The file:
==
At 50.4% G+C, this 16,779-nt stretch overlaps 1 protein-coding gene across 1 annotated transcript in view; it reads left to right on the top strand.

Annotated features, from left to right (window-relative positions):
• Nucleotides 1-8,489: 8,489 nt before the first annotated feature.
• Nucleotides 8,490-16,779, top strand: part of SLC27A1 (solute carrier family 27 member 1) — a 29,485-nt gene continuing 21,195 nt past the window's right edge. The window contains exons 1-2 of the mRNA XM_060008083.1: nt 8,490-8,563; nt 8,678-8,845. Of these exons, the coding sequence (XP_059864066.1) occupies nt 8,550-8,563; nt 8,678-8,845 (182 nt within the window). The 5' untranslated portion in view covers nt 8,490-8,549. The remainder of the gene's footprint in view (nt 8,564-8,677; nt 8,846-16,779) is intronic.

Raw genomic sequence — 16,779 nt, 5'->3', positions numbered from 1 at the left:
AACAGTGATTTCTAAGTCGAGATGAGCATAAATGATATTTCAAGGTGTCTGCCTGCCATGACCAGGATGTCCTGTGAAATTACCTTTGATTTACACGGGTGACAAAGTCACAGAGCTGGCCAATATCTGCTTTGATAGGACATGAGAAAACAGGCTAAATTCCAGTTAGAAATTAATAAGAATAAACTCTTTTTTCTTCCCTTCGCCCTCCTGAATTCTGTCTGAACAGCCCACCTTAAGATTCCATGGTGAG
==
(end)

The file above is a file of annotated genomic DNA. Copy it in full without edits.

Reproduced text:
At 50.4% G+C, this 16,779-nt stretch overlaps 1 protein-coding gene across 1 annotated transcript in view; it reads left to right on the top strand.

Annotated features, from left to right (window-relative positions):
• Nucleotides 1-8,489: 8,489 nt before the first annotated feature.
• Nucleotides 8,490-16,779, top strand: part of SLC27A1 (solute carrier family 27 member 1) — a 29,485-nt gene continuing 21,195 nt past the window's right edge. The window contains exons 1-2 of the mRNA XM_060008083.1: nt 8,490-8,563; nt 8,678-8,845. Of these exons, the coding sequence (XP_059864066.1) occupies nt 8,550-8,563; nt 8,678-8,845 (182 nt within the window). The 5' untranslated portion in view covers nt 8,490-8,549. The remainder of the gene's footprint in view (nt 8,564-8,677; nt 8,846-16,779) is intronic.

Raw genomic sequence — 16,779 nt, 5'->3', positions numbered from 1 at the left:
AACAGTGATTTCTAAGTCGAGATGAGCATAAATGATATTTCAAGGTGTCTGCCTGCCATGACCAGGATGTCCTGTGAAATTACCTTTGATTTACACGGGTGACAAAGTCACAGAGCTGGCCAATATCTGCTTTGATAGGACATGAGAAAACAGGCTAAATTCCAGTTAGAAATTAATAAGAATAAACTCTTTTTTCTTCCCTTCGCCCTCCTGAATTCTGTCTGAACAGCCCACCTTAAGATTCCATGGTGAG